Freezing and Dehydrating Cabbage

When the weather gets hot, cool weather plants "bolt".

Cabbage from garden to freezer.

The heat of summer tells them that their growing season is nearly over and it's time to make seeds.

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I planted my cabbage a bit late this spring. I pulled the best three plants and used them first, letting the others stay in the ground a little longer. But summer has hit in earnest now and the remaining cabbages were beginning to form elongated heads instead of round ones. I knew they were beginning to bolt and it was time to pick them all. If I left them, a stem would have grown up through the head which would eventually flower and then form seeds.

A head of cabbage from the garden.

The head of cabbage above is a nice and round. The one below was the worst of the bunch; obviously I should have harvested some of these at least a week earlier than I did. I ended up cutting off the bottom of this one and its matching half, and shredding them to dehydrate.

A head of cabbage that has begun to bolt.

After pulling off all the outer leaves, I soaked the heads in a sink of salt water for awhile in case there were any critters, but fortunately I didn't find any. All those outer leaves went on my compost pile.

My plan was to freeze most of the cabbage and dehydrate a head or two as well.

Freezing cabbage

To freeze cabbage, leave the core intact and cut the head into quarters. The core helps hold the leaves in place. Then blanch the quarters.

To freeze, cut cabbage into quarters with the core attached.

Blanching destroys the enzymes that cause veggies and fruits to continue to ripen and change flavor. It also kills any bacteria, mold and fungus on the food. You don't want to skip this step.

How to blanch cabbage.

To blanch, bring a pot of water to a boil and add several quarters of cabbage. Continue boiling for three minutes, then remove the cabbage to a bowl of ice water to stop the cooking process.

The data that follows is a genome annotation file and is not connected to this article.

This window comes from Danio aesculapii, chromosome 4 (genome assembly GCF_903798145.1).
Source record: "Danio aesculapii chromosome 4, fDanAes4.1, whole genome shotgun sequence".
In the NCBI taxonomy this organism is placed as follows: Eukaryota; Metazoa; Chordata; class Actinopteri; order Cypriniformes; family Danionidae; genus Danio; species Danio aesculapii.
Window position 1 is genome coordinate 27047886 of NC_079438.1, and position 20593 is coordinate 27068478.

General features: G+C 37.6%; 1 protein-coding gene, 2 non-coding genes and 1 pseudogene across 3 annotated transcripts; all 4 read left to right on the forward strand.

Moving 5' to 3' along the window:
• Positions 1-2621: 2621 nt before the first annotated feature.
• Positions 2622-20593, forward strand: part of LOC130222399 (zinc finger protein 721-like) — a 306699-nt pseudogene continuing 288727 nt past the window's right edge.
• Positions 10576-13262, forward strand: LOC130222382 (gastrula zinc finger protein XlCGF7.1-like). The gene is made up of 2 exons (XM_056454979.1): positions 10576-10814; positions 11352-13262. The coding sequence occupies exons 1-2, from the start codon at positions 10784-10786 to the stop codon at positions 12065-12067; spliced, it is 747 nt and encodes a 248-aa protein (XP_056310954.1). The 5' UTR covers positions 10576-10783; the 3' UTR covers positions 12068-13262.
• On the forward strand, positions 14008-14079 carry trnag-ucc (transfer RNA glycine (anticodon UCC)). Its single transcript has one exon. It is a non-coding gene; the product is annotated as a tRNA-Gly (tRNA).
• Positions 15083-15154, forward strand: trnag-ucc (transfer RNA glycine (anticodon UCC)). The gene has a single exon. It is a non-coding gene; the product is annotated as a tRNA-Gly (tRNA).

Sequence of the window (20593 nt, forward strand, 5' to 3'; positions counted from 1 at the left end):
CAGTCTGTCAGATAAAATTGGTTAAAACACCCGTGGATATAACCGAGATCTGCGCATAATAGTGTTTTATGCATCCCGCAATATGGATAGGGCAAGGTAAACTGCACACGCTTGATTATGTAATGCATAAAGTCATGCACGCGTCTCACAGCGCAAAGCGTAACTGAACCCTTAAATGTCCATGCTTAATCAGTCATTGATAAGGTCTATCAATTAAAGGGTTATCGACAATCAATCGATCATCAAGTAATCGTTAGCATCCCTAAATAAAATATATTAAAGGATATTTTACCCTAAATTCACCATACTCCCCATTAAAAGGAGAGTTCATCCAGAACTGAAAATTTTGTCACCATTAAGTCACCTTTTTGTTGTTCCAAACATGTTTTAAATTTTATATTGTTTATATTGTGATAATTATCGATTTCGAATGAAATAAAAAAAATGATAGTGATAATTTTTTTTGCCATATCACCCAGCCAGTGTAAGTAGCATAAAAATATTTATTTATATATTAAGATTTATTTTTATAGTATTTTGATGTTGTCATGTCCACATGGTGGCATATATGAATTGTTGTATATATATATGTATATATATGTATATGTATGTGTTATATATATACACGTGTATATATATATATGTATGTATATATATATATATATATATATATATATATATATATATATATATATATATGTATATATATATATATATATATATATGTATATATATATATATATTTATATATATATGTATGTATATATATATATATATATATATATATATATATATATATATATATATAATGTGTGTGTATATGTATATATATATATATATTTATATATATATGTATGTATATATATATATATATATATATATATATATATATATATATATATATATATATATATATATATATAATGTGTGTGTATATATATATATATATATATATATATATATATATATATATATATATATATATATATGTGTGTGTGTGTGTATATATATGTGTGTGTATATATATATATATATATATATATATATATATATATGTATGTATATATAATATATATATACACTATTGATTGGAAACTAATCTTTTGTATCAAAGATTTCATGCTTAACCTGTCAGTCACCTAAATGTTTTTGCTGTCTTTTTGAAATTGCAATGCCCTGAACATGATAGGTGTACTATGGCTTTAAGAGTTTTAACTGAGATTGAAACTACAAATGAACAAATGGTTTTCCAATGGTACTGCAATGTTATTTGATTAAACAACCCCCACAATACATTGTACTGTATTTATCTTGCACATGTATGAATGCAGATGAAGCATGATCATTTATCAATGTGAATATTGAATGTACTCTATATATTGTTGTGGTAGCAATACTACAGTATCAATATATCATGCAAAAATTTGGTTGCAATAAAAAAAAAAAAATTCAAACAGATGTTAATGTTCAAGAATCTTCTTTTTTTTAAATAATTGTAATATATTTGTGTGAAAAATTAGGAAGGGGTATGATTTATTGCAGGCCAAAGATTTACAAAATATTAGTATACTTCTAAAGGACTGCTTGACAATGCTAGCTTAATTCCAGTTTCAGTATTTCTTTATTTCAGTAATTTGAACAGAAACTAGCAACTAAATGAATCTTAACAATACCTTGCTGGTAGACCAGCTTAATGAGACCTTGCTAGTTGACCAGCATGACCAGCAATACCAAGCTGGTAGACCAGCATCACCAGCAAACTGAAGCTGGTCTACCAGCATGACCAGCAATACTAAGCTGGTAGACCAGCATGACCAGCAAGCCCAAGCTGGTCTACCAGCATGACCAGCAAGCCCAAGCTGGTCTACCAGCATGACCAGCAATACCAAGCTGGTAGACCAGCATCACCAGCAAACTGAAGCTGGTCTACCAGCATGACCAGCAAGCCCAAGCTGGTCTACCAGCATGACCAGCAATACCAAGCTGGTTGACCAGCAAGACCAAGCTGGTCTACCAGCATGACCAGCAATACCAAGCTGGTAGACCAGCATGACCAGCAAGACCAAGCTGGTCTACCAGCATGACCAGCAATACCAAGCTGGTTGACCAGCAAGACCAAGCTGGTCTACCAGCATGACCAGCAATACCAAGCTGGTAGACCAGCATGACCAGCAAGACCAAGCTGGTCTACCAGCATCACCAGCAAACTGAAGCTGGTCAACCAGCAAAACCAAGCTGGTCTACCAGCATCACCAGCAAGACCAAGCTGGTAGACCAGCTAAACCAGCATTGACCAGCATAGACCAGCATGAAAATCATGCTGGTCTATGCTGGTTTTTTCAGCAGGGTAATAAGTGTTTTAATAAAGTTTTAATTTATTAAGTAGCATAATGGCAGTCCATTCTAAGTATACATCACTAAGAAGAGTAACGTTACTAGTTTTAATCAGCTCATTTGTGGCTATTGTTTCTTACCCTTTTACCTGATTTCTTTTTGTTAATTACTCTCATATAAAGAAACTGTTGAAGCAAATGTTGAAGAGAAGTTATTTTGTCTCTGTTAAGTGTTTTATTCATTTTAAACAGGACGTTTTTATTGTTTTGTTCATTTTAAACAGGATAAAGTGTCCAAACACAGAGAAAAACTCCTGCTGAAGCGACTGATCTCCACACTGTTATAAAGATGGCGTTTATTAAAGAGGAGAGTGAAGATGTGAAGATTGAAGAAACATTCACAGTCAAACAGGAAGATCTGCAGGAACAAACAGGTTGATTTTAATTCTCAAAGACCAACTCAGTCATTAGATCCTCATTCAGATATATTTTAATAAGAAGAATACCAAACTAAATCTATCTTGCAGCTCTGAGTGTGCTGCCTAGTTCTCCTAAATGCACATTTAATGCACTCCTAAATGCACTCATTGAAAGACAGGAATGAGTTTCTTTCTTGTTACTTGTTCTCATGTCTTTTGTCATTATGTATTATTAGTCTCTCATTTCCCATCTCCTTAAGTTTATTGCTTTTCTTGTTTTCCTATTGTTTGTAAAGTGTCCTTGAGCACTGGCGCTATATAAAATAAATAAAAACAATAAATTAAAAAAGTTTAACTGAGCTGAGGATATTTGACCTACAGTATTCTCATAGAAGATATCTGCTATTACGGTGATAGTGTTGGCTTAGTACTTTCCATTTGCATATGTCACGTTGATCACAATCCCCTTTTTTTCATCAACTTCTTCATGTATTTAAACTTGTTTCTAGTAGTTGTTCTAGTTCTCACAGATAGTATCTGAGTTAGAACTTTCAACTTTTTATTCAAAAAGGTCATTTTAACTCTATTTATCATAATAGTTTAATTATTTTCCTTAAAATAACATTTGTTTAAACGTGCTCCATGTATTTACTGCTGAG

After blanching cabbage, cool in a bowl of ice water.

When cool, drain the quarters well (all those nooks and crannies hold a lot of water), and package in freezer bags or other containers. Label well and freeze.

Package blanched cabbage in freezer bags.

I also blanched and froze several quarts of shredded cabbage to go in future soups, stews and stir-fries.

Dehydrating cabbage

It's super easy to dehydrate cabbage. A quart jar holds about one head.

To dehydrate, slice cabbage into thin strips. Some people blanch cabbage before dehydrating while others don't. I didn't, but follow your own conscience on this.

Dehydrated cabbage.

Arrange strips on your dehydrator trays. Turn on the dehydrator and set the temperature between 125° and 135°F. I use this L'Equip model and love it. (affiliate link)

Rotate the trays throughout the dehydrating process for even drying. It will take about 7-11 hours for your cabbage to become brittle and completely dry. Our weather is quite humid and it took longer than eleven hours for mine to finish.

Store in an airtight container. I fill Mason jars, and then vacuum seal them with my FoodSaver. To rehydrate, just drop some into a soup or stew and continue to simmer until your meal is finished.

Now we can eat cabbage all year round.

Related Posts:
Tips on Growing Cabbage
Stuffed Cabbage Rolls
Freezing and Dehydrating Cabbage - this post!

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